There is a “tyranny of scales” associated with the theoretical prediction of complex processes in materials and molecular systems. Often there is a small “active region” that governs the physics and chemistry of the phenomenon being investigated, but this region interacts and is influenced by the rest of the system, the “environment”, which is generally much larger and structurally more complex. Carbon nanotube-polymer composites are one such material. They are strong and lightweight with applications in demanding areas of industry such as ballistic protection and aerospace. Properties of the interface between carbon nanotubes (CNT) and polymers are a crucial factor affecting critical mechanical failure in these materials and chemical functionalisation of the CNTs can be used to promote strong interfaces based on CNT-polymer covalent crosslinks.

Developing a fundamental understanding of interfacial failure in CNT-polymer composites is challenging because the bond-breaking processes at the polymer-CNT attachment point that initiate failure are quantum-mechanical in nature, yet the mechanisms by which stresses are transferred through the disordered polymer occur on length-scales far in excess of anything that can be simulated quantum-mechanically.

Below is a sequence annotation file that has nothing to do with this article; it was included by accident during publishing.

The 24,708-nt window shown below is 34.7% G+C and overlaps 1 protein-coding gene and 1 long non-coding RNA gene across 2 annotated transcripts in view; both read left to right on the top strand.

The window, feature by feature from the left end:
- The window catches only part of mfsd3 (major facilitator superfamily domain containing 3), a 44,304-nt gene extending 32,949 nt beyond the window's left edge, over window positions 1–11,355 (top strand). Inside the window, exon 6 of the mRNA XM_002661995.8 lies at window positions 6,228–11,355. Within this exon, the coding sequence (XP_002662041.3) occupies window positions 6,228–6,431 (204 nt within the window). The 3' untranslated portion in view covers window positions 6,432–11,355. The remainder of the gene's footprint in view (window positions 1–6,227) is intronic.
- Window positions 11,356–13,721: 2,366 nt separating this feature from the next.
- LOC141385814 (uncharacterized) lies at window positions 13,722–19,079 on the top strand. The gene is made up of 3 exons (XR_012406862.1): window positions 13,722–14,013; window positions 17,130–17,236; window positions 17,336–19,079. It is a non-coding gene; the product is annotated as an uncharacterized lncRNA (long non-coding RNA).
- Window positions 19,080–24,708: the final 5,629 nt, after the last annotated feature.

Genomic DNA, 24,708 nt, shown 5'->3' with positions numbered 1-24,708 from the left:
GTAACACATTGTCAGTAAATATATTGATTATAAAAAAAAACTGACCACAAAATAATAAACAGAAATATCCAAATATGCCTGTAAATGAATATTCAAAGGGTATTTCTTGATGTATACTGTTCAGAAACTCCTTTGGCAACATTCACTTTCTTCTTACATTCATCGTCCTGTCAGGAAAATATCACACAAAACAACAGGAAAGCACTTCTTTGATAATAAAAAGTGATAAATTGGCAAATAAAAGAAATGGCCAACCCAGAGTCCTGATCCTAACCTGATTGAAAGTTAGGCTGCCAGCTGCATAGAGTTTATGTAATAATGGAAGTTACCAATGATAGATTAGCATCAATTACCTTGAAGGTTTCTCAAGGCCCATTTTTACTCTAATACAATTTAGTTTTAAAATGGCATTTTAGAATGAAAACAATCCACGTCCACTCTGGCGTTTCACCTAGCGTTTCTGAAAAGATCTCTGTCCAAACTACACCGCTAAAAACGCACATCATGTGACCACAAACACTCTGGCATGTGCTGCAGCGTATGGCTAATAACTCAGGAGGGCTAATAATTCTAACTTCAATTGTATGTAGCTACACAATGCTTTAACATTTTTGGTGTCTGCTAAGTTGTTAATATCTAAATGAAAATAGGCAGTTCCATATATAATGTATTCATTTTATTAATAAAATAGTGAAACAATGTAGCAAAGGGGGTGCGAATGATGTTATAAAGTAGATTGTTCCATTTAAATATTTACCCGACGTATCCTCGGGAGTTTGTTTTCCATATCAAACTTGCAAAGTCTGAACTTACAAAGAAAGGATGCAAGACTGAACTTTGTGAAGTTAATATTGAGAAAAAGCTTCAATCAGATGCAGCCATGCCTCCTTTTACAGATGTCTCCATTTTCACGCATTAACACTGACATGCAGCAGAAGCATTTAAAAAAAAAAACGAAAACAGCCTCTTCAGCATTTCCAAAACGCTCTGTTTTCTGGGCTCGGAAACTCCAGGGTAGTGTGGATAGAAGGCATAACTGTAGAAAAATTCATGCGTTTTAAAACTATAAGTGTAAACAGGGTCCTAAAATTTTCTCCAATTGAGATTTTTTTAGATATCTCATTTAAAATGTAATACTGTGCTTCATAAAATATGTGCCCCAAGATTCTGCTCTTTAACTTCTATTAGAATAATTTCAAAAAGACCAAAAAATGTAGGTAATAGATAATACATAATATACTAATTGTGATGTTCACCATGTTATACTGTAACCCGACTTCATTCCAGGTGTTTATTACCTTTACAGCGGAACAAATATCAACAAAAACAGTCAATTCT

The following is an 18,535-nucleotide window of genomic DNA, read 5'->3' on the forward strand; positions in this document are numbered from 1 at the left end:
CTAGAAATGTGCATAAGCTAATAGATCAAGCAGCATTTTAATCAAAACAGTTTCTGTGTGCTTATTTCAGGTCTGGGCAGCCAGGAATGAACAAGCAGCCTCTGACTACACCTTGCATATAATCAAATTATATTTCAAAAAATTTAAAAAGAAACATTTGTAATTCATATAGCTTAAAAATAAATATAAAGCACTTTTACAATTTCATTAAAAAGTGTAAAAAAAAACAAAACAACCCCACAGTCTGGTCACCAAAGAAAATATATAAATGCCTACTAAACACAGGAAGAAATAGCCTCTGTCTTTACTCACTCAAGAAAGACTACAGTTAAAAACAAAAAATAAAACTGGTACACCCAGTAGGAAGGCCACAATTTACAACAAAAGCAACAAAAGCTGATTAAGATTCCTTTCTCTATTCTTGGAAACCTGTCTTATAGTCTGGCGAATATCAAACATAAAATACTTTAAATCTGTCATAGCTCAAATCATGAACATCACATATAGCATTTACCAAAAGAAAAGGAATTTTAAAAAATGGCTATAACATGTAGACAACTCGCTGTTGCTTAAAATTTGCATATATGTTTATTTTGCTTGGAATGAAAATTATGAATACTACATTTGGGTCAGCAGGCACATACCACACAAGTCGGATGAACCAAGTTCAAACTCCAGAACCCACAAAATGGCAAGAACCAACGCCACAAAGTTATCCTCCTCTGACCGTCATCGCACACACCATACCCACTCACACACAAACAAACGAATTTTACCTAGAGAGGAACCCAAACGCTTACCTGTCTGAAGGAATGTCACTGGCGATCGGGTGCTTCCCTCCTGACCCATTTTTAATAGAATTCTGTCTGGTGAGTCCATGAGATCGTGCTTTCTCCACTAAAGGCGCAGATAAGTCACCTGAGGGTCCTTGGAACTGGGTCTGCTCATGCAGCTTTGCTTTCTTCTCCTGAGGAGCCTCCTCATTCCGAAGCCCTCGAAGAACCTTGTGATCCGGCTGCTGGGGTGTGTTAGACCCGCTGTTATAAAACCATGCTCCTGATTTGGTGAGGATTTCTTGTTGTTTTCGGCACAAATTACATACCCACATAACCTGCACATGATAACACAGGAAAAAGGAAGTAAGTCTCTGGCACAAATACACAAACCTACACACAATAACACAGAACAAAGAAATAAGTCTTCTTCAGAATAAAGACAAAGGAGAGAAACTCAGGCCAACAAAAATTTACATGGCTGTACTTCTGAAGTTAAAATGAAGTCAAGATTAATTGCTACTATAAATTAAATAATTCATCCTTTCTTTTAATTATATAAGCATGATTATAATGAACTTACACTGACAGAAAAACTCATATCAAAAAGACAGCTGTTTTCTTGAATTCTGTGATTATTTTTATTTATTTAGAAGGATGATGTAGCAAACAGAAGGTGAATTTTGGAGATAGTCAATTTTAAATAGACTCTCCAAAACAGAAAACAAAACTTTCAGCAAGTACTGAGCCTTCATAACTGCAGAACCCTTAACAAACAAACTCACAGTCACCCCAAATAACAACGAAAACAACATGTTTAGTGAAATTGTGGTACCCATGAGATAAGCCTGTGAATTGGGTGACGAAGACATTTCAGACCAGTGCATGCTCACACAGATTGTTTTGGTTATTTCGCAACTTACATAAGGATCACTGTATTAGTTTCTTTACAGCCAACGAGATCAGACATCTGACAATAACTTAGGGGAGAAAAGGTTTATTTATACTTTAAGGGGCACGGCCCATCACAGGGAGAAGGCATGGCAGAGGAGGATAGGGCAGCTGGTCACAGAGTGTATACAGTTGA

In a paper appearing in Phys. Chem. Chem. Phys., we address the multi-scale nature of critical failure using a concurrent hybrid method that couples a quantum mechanical description of the bond-breaking process at the interface to a classical description of the remainder of the system. Using this “QM/MM” approach, which we first proposed and validated in an earlier work, we investigated the effects of different interfacial chemistries on mechanical strength and mechanisms mechanical failure in model CNT-polyethylene composites by simulating a CNT pull-out experiment. The predictions from our simulations can help to guide further experimental work with the aim of accelerating the design of high-performance CNT-polymer composites.